What surprised me most about Jeremy Corbyn's reshuffle was how much attention the Westminster village paid to it.
As journalists stood in the corridors by the Leader of the Opposition's office for 48 tortuous hours waiting for news, the PM announced his ministers would have a free hand in the EU referendum, the Chinese stock market was suspended, Obama tearfully asserted he would introduce greater gun control and North Korea (allegedly) tested a hydrogen bomb. Through all of this, the Twittersphere, political blogs and even the BBC nightly news seemed gripped by the latest machinations from team Corbyn.
Were they, and perhaps we, right to care? It is still more than four years out from the next election, and even if Corbyn makes it that far as leader, many of the shadow cabinet won't, so the reshuffle is not really shaping a future government.
Oppositions do matter though; they can help create the weather, as we saw when Labour helped force George Osborne's climbdown over tax credits.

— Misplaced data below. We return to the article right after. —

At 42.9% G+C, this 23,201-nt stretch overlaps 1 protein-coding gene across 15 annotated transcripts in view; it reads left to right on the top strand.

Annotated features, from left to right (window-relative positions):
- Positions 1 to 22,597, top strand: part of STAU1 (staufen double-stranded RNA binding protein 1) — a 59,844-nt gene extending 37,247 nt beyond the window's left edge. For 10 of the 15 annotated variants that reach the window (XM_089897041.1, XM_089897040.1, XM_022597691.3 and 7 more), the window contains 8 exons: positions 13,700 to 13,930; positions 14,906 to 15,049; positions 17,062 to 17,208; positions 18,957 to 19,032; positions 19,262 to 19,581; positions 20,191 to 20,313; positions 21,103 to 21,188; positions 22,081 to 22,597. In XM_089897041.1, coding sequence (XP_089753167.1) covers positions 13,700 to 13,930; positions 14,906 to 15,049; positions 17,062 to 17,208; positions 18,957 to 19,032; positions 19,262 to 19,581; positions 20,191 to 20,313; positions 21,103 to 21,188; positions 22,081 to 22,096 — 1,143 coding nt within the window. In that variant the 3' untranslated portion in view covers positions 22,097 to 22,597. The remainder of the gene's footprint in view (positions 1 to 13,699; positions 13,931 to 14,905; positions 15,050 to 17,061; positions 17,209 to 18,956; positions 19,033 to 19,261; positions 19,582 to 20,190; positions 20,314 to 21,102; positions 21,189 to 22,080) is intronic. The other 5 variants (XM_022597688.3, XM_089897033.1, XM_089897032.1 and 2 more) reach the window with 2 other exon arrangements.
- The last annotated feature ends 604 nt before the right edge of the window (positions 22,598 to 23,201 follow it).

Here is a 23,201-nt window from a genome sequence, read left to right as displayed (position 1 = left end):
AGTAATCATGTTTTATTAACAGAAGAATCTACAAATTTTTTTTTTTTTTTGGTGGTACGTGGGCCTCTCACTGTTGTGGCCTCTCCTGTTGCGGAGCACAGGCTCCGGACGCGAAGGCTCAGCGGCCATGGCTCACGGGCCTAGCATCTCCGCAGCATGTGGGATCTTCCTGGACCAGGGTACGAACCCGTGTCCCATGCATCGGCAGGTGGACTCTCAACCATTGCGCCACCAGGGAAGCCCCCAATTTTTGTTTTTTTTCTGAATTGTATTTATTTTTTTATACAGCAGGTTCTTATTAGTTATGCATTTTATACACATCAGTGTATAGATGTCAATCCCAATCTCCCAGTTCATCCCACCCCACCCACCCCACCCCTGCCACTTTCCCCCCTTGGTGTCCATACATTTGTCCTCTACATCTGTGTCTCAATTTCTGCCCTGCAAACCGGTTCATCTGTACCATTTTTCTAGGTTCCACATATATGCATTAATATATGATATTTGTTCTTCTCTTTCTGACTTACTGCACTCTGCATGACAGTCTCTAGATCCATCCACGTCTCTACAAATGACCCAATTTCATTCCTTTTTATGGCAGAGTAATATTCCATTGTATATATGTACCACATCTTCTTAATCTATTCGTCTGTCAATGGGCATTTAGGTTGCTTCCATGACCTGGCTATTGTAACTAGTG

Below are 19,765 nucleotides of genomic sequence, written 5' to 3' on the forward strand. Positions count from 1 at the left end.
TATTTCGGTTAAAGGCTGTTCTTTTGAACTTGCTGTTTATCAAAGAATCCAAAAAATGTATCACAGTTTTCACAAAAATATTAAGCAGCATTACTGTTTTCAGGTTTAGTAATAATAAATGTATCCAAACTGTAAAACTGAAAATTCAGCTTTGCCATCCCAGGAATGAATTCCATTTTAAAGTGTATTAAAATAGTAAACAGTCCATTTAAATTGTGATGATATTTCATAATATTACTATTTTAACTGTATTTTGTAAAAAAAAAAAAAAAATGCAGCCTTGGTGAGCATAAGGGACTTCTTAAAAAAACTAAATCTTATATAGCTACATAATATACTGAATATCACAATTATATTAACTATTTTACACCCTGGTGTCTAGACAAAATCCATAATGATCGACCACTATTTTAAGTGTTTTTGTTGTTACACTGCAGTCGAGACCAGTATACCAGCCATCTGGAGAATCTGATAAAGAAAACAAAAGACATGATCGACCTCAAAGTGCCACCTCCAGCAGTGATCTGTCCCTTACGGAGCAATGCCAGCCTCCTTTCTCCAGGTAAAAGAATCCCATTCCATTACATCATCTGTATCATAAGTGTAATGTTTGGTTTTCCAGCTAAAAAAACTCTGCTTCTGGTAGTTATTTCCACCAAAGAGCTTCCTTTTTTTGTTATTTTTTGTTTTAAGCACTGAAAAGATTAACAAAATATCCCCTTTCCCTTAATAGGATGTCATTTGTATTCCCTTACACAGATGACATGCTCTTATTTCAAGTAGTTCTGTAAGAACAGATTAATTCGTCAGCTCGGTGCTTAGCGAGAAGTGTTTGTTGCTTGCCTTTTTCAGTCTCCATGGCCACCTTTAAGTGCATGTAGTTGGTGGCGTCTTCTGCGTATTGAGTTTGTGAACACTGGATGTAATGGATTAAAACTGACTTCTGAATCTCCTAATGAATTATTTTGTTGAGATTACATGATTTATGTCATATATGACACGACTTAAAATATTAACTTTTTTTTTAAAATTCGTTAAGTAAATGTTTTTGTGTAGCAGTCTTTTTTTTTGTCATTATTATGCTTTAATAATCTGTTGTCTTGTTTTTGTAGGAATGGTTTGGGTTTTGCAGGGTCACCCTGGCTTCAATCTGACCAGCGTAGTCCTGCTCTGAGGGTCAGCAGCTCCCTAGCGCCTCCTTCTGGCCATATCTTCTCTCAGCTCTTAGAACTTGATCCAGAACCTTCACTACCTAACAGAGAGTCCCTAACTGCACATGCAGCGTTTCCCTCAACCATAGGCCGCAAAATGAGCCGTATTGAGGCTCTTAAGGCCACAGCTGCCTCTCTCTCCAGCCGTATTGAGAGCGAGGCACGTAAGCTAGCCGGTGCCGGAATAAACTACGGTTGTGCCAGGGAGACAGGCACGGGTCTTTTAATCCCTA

There is a link between the big picture news stories this week and the reshuffle. On Europe, in the lead up to the referendum, Labour has retained a noisily pro-EU foreign secretary in Hilary Benn, despite losing a brilliantly talented Europe minister in Pat McFadden, who, it seems, was sacked for comments about terrorism.
And talking of nuclear bombs, as they are in Pyongyang, Labour now has its first unilateralist defence secretary in more than 30 years, to help Corbyn oppose Trident renewal. When the Trident 'maingate' decision comes, the parliamentary arithmetic will be tighter if Labour whips against renewal and the SNP joins it in the lobbies, but it won't have enough votes to defeat the Government.
In other changes, I am very sorry to see Michael Dugher, Jonny Reynolds and Stephen Doughty leave the frontbench; they are all very talented and it is a worrying sign of the state of the Labour Party that they are being squeezed out.
Similarly, Kevan Jones' understandable decision that he couldn't remain in the shadow defence team is a loss. John McDonell's awful reaction to the resignations, seeking to demean his former colleagues by saying they are part of a "right-wing sect", only served to diminish the shadow chancellor himself. What he, and the rest of team Corbyn, need to learn fast is that you don't win arguments by putting your fingers in your ears and sticking your tongue out at those who disagree with you – and you certainly don't win elections that way.
Andy Sawford is CEO of Connect Communications. He was Labour MP for Corby from 2012 until 2015 and was shadow minister for local government and cities